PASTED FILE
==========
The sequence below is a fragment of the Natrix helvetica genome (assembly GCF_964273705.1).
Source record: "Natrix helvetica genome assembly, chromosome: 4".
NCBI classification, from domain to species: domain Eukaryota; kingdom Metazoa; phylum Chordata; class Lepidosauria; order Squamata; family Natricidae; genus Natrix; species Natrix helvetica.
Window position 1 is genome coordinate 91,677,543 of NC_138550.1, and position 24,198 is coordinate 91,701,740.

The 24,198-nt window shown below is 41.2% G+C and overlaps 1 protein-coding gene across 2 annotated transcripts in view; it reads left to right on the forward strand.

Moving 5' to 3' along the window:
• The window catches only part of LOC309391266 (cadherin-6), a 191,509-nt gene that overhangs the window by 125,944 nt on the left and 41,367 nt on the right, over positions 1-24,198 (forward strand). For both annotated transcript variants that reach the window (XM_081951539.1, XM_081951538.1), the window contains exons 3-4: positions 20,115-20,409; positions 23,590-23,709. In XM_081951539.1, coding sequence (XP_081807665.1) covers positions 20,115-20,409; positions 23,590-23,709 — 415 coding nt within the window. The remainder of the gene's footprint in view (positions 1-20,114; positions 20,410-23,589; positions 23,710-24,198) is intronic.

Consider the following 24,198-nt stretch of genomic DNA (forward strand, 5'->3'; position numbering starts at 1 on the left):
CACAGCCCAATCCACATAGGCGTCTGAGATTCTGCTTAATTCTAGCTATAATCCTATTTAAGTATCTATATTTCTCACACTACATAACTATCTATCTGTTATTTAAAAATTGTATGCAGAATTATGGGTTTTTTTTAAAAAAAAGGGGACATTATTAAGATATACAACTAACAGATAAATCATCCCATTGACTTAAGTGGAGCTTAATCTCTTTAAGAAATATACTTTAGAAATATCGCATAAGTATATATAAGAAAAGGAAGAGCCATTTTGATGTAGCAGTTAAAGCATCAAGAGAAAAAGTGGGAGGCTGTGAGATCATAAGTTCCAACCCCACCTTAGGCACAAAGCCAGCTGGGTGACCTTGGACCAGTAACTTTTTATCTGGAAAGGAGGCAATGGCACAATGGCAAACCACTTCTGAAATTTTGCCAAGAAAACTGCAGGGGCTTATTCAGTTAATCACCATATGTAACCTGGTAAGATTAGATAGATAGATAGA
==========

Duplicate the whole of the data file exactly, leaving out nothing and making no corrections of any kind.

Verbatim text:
The sequence below is a fragment of the Natrix helvetica genome (assembly GCF_964273705.1).
Source record: "Natrix helvetica genome assembly, chromosome: 4".
NCBI classification, from domain to species: domain Eukaryota; kingdom Metazoa; phylum Chordata; class Lepidosauria; order Squamata; family Natricidae; genus Natrix; species Natrix helvetica.
Window position 1 is genome coordinate 91,677,543 of NC_138550.1, and position 24,198 is coordinate 91,701,740.

The 24,198-nt window shown below is 41.2% G+C and overlaps 1 protein-coding gene across 2 annotated transcripts in view; it reads left to right on the forward strand.

Moving 5' to 3' along the window:
• The window catches only part of LOC309391266 (cadherin-6), a 191,509-nt gene that overhangs the window by 125,944 nt on the left and 41,367 nt on the right, over positions 1-24,198 (forward strand). For both annotated transcript variants that reach the window (XM_081951539.1, XM_081951538.1), the window contains exons 3-4: positions 20,115-20,409; positions 23,590-23,709. In XM_081951539.1, coding sequence (XP_081807665.1) covers positions 20,115-20,409; positions 23,590-23,709 — 415 coding nt within the window. The remainder of the gene's footprint in view (positions 1-20,114; positions 20,410-23,589; positions 23,710-24,198) is intronic.

Consider the following 24,198-nt stretch of genomic DNA (forward strand, 5'->3'; position numbering starts at 1 on the left):
CACAGCCCAATCCACATAGGCGTCTGAGATTCTGCTTAATTCTAGCTATAATCCTATTTAAGTATCTATATTTCTCACACTACATAACTATCTATCTGTTATTTAAAAATTGTATGCAGAATTATGGGTTTTTTTTAAAAAAAAGGGGACATTATTAAGATATACAACTAACAGATAAATCATCCCATTGACTTAAGTGGAGCTTAATCTCTTTAAGAAATATACTTTAGAAATATCGCATAAGTATATATAAGAAAAGGAAGAGCCATTTTGATGTAGCAGTTAAAGCATCAAGAGAAAAAGTGGGAGGCTGTGAGATCATAAGTTCCAACCCCACCTTAGGCACAAAGCCAGCTGGGTGACCTTGGACCAGTAACTTTTTATCTGGAAAGGAGGCAATGGCACAATGGCAAACCACTTCTGAAATTTTGCCAAGAAAACTGCAGGGGCTTATTCAGTTAATCACCATATGTAACCTGGTAAGATTAGATAGATAGATAGA